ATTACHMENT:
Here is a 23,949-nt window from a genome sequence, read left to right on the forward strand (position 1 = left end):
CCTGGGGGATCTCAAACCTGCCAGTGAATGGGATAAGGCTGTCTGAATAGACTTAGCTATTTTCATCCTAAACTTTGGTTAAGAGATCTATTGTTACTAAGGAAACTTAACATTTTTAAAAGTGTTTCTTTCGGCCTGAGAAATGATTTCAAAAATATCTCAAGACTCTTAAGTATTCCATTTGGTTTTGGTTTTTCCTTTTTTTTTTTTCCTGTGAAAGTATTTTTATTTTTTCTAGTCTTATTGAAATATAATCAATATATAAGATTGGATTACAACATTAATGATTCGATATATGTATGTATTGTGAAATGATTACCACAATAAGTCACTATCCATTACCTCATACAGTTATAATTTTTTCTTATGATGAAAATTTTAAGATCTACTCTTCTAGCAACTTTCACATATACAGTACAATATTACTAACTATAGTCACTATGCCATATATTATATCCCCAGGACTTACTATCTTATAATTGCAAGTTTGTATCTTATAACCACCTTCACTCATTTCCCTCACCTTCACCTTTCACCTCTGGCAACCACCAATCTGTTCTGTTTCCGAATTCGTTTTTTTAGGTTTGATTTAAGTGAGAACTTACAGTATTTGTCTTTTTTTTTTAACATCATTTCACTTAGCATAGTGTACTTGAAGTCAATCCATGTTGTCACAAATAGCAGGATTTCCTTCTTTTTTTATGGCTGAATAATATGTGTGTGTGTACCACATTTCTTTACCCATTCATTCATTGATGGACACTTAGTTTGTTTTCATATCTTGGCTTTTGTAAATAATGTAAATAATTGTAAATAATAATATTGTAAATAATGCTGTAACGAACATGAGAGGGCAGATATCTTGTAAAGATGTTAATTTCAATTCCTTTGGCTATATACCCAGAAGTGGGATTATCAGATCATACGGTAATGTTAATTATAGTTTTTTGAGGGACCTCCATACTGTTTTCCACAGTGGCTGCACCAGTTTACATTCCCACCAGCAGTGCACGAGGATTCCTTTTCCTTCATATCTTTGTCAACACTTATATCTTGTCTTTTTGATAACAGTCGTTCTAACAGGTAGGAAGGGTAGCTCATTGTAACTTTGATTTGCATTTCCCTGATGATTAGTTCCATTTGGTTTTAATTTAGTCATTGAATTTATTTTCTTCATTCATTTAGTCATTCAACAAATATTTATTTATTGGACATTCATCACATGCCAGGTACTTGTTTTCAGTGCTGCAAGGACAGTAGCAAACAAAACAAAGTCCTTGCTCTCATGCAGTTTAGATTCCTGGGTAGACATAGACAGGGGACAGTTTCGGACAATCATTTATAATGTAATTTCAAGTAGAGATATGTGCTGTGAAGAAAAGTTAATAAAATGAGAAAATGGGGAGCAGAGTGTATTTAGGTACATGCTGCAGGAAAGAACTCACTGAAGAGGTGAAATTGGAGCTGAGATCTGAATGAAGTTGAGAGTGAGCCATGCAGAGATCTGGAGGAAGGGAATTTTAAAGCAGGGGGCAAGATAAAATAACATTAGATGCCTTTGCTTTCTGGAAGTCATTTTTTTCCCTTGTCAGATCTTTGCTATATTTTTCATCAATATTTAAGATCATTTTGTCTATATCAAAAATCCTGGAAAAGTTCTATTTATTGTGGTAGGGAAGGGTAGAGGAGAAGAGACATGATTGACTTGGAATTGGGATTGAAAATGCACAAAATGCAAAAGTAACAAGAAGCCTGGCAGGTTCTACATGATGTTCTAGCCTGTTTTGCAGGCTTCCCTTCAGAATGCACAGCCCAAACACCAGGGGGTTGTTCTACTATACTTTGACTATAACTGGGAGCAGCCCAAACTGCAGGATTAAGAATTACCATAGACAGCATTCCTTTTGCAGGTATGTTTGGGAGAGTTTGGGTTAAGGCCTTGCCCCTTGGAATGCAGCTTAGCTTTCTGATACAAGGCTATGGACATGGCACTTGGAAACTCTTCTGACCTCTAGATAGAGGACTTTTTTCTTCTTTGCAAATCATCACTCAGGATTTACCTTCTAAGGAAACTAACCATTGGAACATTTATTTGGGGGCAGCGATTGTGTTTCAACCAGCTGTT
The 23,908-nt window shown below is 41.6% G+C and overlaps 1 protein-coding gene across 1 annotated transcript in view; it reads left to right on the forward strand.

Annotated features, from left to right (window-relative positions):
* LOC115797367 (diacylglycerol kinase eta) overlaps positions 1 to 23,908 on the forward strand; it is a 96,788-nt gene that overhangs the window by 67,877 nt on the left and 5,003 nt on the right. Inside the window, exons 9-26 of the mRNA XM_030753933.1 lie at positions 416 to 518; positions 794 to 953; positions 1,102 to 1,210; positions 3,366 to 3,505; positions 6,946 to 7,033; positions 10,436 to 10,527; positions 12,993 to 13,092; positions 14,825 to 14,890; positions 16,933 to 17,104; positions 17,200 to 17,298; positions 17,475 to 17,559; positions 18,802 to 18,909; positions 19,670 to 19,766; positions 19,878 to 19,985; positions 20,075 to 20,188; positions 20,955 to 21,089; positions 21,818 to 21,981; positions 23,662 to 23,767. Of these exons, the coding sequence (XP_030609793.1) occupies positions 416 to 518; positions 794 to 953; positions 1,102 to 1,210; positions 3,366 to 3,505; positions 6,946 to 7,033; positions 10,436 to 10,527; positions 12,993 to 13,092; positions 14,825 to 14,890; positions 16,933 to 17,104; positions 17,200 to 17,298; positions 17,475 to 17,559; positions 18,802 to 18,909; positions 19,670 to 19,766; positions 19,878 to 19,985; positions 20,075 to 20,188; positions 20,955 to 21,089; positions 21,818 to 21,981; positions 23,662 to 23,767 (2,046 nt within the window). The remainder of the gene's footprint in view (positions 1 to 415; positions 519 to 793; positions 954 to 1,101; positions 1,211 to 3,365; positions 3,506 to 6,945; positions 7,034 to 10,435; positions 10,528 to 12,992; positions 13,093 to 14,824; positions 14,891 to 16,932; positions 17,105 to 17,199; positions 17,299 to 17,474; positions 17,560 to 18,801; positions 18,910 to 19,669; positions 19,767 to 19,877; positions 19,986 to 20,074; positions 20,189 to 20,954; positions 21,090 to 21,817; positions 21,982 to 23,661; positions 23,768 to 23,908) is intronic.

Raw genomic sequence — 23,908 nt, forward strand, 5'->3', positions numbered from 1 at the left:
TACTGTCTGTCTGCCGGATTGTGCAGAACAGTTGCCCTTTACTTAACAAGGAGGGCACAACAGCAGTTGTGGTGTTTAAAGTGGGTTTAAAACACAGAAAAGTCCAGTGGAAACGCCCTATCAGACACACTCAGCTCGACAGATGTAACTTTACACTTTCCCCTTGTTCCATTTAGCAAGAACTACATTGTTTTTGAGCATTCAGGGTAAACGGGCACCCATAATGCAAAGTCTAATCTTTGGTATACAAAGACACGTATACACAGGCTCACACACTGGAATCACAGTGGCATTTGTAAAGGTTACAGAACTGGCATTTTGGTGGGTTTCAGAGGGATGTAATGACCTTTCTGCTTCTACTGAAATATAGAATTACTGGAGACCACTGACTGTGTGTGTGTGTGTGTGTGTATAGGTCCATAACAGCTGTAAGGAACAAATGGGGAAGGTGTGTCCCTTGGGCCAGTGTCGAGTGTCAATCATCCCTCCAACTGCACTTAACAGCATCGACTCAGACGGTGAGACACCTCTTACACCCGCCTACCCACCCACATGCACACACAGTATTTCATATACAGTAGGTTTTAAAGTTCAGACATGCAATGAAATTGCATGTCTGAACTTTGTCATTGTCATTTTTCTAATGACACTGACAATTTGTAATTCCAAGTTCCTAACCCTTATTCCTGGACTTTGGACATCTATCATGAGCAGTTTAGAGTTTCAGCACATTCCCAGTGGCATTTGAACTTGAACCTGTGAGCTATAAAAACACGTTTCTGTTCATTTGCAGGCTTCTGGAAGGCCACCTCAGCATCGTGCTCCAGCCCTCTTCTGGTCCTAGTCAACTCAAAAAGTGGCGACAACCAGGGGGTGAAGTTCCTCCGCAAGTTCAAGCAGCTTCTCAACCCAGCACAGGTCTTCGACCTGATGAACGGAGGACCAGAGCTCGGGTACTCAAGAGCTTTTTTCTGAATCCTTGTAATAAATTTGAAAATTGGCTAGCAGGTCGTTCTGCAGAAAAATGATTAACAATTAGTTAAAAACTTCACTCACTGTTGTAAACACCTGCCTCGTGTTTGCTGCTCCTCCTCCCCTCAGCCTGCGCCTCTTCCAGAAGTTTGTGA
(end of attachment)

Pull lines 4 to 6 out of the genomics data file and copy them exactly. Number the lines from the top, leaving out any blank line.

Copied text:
Annotated features, from left to right (window-relative positions):
* LOC115797367 (diacylglycerol kinase eta) overlaps positions 1 to 23,908 on the forward strand; it is a 96,788-nt gene that overhangs the window by 67,877 nt on the left and 5,003 nt on the right. Inside the window, exons 9-26 of the mRNA XM_030753933.1 lie at positions 416 to 518; positions 794 to 953; positions 1,102 to 1,210; positions 3,366 to 3,505; positions 6,946 to 7,033; positions 10,436 to 10,527; positions 12,993 to 13,092; positions 14,825 to 14,890; positions 16,933 to 17,104; positions 17,200 to 17,298; positions 17,475 to 17,559; positions 18,802 to 18,909; positions 19,670 to 19,766; positions 19,878 to 19,985; positions 20,075 to 20,188; positions 20,955 to 21,089; positions 21,818 to 21,981; positions 23,662 to 23,767. Of these exons, the coding sequence (XP_030609793.1) occupies positions 416 to 518; positions 794 to 953; positions 1,102 to 1,210; positions 3,366 to 3,505; positions 6,946 to 7,033; positions 10,436 to 10,527; positions 12,993 to 13,092; positions 14,825 to 14,890; positions 16,933 to 17,104; positions 17,200 to 17,298; positions 17,475 to 17,559; positions 18,802 to 18,909; positions 19,670 to 19,766; positions 19,878 to 19,985; positions 20,075 to 20,188; positions 20,955 to 21,089; positions 21,818 to 21,981; positions 23,662 to 23,767 (2,046 nt within the window). The remainder of the gene's footprint in view (positions 1 to 415; positions 519 to 793; positions 954 to 1,101; positions 1,211 to 3,365; positions 3,506 to 6,945; positions 7,034 to 10,435; positions 10,528 to 12,992; positions 13,093 to 14,824; positions 14,891 to 16,932; positions 17,105 to 17,199; positions 17,299 to 17,474; positions 17,560 to 18,801; positions 18,910 to 19,669; positions 19,767 to 19,877; positions 19,986 to 20,074; positions 20,189 to 20,954; positions 21,090 to 21,817; positions 21,982 to 23,661; positions 23,768 to 23,908) is intronic.

Raw genomic sequence — 23,908 nt, forward strand, 5'->3', positions numbered from 1 at the left: